The 250F is a F1 car designed by Gioacchino Colombo to compete in the ’54 season. The engine, also designed by Colombo, is a 2.5L in-line 6-cylinder capable of producing up to 320 Hp. 250 F stands for 2.5 litres (250) and F for Formula. The 4-speed gearbox coupled to the differential is located on the rear axle to improve weight distribution. To lower the centre of gravity, the drive shaft passes to the side of the rider, while the chassis is a tubular steel type. The aluminum bodywork, designed by Fantuzzi, is both functional and elegant, with the fuel tank forming the tail of the car and a capacity of 200 L. The race debut took place at the ’54 Argentina GP where Fangio won. The Argentine also won in Belgium, before moving to Mercedes. Due to its efficiency and simplicity, it was used by both official and private teams, achieving victories also with Moss, such as the Monte Carlo and Monza GPs. ’57 was the high point of the 250F's career when Fangio won the world championship with four victories including a legendary win in Nurburgring. A 12-cylinder engine was also tested on the 250, but with very limited use. It is today one of the rarest and most wanted racing cars in the collectors’ scene.
Jaguar built the Lightweight E-Type Competition Roadster as a follow up to the hugely dominant D-Type, which claimed victory at the famed Le Mans 24 Hours three years consecutively. These Lightweights featured revised bodywork, which was manufactured from aluminium instead of the standard steel E-Type panels, and fitted with a race-tuned aluminium block with a ‘wide-angle’ cylinder head and a Lucas fuel-injected, 3.8-litre, straight six-cylinder engine, which could produce in excess of 300 bhp, For the standard road-going E-Type, Jaguar chose to fit a steel body to reduce costs, allowing the car to be more accessible to a larger audience and leading to increased sales. It was important for Jaguar that the E-Type road car was a success; however, when the car took to the circuit, the steel proved to be too heavy, especially when the car was lined up next to the aluminium-bodied Ferrari 250 GTO, Aston Martin DB4 GT Zagato and Shelby Daytona Coupes. For the competition-focused Lightweight E-Type, Jaguar built a special aluminium monocoque with aluminium doors, bonnet and boot lid, making the car an impressive 250 lb lighter than the road car and, importantly, 100 lb lighter than its Italian rival, the Ferrari 250 GTO. To increase rigidity further, Jaguar fitted steel reinforcements in several locations, along with an aluminium hardtop, which also gave the car a fabulous, low, sleek and purposeful look.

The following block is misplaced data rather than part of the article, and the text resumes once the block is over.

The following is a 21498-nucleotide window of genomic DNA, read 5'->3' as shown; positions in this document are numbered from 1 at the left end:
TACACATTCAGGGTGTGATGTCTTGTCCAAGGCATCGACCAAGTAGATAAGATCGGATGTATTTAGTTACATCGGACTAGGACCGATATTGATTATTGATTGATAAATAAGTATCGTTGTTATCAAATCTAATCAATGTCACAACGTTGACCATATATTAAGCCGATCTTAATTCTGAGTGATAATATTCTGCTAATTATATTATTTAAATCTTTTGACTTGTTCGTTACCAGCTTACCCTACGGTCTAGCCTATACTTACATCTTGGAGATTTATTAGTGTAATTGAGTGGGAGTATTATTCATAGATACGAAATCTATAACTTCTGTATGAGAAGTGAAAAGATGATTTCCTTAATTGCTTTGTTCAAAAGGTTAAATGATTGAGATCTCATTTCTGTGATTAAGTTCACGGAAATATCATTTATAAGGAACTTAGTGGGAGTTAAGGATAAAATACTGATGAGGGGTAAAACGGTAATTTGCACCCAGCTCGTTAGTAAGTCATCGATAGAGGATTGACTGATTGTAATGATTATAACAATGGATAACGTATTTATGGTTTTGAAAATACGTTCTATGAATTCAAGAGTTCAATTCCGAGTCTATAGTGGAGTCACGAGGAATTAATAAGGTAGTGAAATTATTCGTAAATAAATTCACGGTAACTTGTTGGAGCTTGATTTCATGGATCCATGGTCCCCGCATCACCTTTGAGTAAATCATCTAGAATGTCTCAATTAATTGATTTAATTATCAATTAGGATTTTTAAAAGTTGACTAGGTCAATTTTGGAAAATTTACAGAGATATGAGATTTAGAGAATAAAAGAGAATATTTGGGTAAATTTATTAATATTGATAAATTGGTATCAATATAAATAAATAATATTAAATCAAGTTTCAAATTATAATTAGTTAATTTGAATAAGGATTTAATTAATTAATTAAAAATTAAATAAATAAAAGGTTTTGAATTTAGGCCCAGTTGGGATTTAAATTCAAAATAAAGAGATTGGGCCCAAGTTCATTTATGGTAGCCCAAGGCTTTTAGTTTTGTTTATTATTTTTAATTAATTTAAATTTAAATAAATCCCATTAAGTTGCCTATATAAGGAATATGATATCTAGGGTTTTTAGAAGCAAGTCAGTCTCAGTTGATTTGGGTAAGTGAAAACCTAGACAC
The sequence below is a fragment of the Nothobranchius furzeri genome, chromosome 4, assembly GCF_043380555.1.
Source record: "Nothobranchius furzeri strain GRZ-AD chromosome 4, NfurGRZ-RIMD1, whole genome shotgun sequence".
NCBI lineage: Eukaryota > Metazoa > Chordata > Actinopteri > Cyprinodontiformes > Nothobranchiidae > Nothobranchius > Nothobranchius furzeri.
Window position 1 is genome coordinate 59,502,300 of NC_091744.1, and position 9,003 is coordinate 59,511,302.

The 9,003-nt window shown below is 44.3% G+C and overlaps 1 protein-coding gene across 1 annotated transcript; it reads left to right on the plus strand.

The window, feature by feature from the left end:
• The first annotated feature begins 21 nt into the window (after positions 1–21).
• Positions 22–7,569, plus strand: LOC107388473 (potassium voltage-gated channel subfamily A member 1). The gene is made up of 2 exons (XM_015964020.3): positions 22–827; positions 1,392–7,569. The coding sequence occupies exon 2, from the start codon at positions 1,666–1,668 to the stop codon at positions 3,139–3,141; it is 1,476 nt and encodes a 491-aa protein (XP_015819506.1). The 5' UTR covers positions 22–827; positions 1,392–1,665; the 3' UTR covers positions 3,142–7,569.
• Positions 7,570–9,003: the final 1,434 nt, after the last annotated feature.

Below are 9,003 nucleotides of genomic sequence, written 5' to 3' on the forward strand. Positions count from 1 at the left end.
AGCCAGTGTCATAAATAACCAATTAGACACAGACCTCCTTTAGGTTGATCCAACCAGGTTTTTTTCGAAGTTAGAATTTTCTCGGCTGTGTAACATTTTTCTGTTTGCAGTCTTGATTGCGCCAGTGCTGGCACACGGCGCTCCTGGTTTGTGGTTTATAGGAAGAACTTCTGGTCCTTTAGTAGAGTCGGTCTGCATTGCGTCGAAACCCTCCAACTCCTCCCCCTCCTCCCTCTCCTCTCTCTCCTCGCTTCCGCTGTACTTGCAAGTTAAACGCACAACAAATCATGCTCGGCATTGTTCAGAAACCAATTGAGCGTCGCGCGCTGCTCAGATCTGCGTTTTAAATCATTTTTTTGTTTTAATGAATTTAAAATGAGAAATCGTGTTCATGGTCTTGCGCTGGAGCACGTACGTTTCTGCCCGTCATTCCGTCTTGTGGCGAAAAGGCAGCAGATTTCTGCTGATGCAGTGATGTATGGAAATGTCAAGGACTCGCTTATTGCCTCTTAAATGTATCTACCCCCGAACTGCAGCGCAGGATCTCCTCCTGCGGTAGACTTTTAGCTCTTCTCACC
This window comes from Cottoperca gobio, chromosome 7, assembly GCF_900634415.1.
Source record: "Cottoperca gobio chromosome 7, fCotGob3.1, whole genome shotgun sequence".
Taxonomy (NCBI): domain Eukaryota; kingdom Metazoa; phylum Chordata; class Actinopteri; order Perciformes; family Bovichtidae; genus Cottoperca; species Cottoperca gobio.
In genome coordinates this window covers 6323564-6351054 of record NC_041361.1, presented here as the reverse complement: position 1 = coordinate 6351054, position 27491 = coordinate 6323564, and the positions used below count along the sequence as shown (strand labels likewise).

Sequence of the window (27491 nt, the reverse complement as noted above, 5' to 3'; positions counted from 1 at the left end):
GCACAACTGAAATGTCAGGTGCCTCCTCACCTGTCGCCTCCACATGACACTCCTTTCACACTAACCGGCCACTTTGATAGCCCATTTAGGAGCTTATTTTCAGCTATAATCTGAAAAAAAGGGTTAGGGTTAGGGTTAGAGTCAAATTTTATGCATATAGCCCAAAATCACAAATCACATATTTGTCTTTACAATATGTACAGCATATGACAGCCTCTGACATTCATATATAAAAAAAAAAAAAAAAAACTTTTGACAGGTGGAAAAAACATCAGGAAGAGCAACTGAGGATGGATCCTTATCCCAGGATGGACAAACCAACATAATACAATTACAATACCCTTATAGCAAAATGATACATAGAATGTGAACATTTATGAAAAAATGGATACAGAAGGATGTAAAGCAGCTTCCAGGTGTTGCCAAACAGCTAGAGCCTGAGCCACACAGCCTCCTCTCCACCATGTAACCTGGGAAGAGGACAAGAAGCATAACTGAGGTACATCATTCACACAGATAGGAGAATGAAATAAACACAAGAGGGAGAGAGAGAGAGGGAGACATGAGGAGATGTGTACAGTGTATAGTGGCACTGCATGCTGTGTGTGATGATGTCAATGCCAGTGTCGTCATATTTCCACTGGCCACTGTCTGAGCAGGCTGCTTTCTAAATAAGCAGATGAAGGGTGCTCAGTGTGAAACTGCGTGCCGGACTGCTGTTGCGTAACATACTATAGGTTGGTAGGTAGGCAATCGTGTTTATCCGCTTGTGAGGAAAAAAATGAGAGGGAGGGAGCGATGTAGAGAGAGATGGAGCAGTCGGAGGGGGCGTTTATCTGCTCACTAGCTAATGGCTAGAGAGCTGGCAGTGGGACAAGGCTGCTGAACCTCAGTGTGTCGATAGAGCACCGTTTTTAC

The Alfa 33 Stradale made its official debut at the 1968 Turin Motor Show. Designed by Franco Scaglione, it was then assembled by Carrozzeria Marazzi. What makes it so exclusive is not only its limited edition of 18 examples, but also because it is the first production car with vertically opening doors and it derives directly from the Alfa Tipo 33, a racing car that competed in the World Sport Prototypes Championship under the Autodelta team banner. Its line sculpted by the wind make it a true work of art in motion, driven by superlative mechanics and a 2.0-litre naturally aspirated V8 engine, built entirely in aluminium and magnesium, designed by the engineer Busso, capable of delivering 230 HP. Its choice among the eClassic cars is due to the combination of undisputed beauty and harmony with a strong sporty DNA. Excellent for getting used to the track and its contingencies. Today, it is one of the most sought-after Alfas and appreciated by the world's greatest collectors.